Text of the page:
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iPlant: It's Not Just for Plants Anymore!

By University of Texas at Austin

May 15, 2013

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The U.S. National Science Foundation in 2008 launched its iPlant Collaborative to serve as a cyberinfrastructure for the plant sciences community to solve significant biological challenges. The project aims to create and provide tools that will help biologists leverage increasing data sets and new computational techniques.

In addition, iPlant serves the animal agricultural community with iAnimal, a portal supported by iPlant cyberinfrastructure that offers computing resources to enable previously impossible analyses.

In 2012, Iowa State University Reecy Lab researchers joined iPlant to test iAnimal using large data sets from the 1000 Bull Genomes Consortium and Buffalo Genome Consortium. The 1000 Bull Genome project collects sequence data from collaborators worldwide to identify the most biologically- and economically-viable DNA variants for molecular breeding programs and research. To enable researchers to progress rapidly from raw DNA sequence to DNA variants, Iowa State teamed with iPlant partner site Texas Advanced Computing Center to create software that enables sequence data to be processed in eight to 10 hours on high-performance computing systems, down from the three weeks required previously. The Buffalo Genome Consortium needed a genotyping platform for genetic diversity and molecular-breeding research and used iAnimal to identify 13.8 million buffalo specific variants across four water buffalo breeds.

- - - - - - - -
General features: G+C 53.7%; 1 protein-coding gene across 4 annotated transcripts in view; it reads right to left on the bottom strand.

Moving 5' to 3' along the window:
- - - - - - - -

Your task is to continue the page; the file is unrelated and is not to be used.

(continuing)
From University of Texas at Austin
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